[Preface: UFF believes student learning conditions are faculty working conditions. As a result, we believe the welfare of students are of the utmost importance for any faculty union struggle.]
Haunted by costly degrees and insurmountable student debt, American college students now spend more time working paid jobs than in lectures, the library or studying at home.
The vast majority of current students-85 percent-work while enrolled, according to an HSBC survey published Thursday. Students spend an average of 4.2 hours a day working paid jobs, which is more than double the time they spend in the library, nearly two hours more than they spend in class and 1.4 hours more time than they spend studying at home.
“The economics of the debt crisis have become a major distraction to students’ education,” said John Hupalo, founder and chief executive officer of Invite Education, an education financial planner. “Students’ first priority should be to get value out of their education, not squeezing out hours at a job in order to make money to sustain that education.”
The HSBC study was conducted by Ipsos MORI, which surveyed 1,507 students aged 18 to 34 currently enrolled in undergraduate and postgraduate programs and 10,478 parents with at least one child aged 23 or younger currently enrolled at a university. The survey sample was drawn from nationally representative online panels in 15 countries and territories from March to April 2018.
The United States spends more per college student than nearly every country in the world, according to a September report from the Organization for Economic Cooperation and Development. And the cost of tuition is at an all-time high, bringing with it the highest rate of student loan debt in history.
Student loans are now the second-largest category of U.S. household debt, topping nearly $1.4 trillion, according to Bloomberg Intelligence. The burden is even larger for younger Americans with entry-level wages and salaries. Student loans currently make up 40 percent of all millennial debt.
Students tend to rack up personal debt as well, spending an average of $4,321 to pay back credit cards, personal loans and student debt over the course of their degree. That’s nearly $1,000 more than they spend on academic books over the same period, according to the HSBC report.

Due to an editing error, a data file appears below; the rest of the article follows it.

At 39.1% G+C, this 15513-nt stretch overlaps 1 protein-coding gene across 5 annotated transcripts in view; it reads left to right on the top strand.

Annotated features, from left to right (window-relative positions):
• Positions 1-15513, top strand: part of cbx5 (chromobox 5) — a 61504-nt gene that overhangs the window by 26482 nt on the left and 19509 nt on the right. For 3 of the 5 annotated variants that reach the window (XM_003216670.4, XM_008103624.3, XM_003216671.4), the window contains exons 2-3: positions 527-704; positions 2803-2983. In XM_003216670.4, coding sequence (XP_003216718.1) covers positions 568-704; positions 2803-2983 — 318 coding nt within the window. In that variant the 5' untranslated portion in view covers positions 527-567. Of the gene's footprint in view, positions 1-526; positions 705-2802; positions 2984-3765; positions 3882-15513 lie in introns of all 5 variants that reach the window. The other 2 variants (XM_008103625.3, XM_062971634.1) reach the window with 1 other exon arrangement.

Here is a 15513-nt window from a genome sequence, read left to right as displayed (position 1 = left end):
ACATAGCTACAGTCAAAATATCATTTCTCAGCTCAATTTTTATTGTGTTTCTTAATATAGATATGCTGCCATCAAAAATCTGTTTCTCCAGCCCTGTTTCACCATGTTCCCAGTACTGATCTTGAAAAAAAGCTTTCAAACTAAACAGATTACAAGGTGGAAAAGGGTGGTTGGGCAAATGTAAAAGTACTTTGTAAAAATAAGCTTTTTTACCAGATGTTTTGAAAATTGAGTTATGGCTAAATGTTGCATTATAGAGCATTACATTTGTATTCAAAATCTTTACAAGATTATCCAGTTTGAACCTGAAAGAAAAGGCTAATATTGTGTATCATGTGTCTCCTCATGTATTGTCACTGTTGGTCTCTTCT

American students are also responsible for funding a larger portion of their expenses than students elsewhere in the world. American parents fund an average of $17,314 on tuition fees, accommodation and other bills, but students spend nearly $100,000 while earning a college degree. That leaves a funding gap of more than $80,000.
“The fundamental issue is that families and students don’t have a realistic knowledge of the actual cost of an education in advance,” Hupalo said.
Nearly three in four American parents rely on their day-to-day income to help fund their child’s education, rather than resort to savings or borrowings, the study shows. Only quarter of parents fund their child’s savings from a specific education savings or investment account, which is still slightly ahead of the global average.
But it’s not enough. Students still report feeling overwhelming anxiety about their financial situation and, in turn, their academic performances. Six in 10 students said they feel anxious about their finances “frequently” or “all the time,” according to a report released Tuesday by Chegg, an education technology company. And female students were 28 percent more likely than male students to be stressed by financial concerns-a statistic in line with the student debt gap between women and men. (Women and people of color disproportionately bear the burden of student loan debt).
“There’s no silver bullet,” Hupalo said. “Despite these statistics, many students are actually handling these responsibilities well. And for some, taking on a bit more paid work could actually reduce their financial burden.”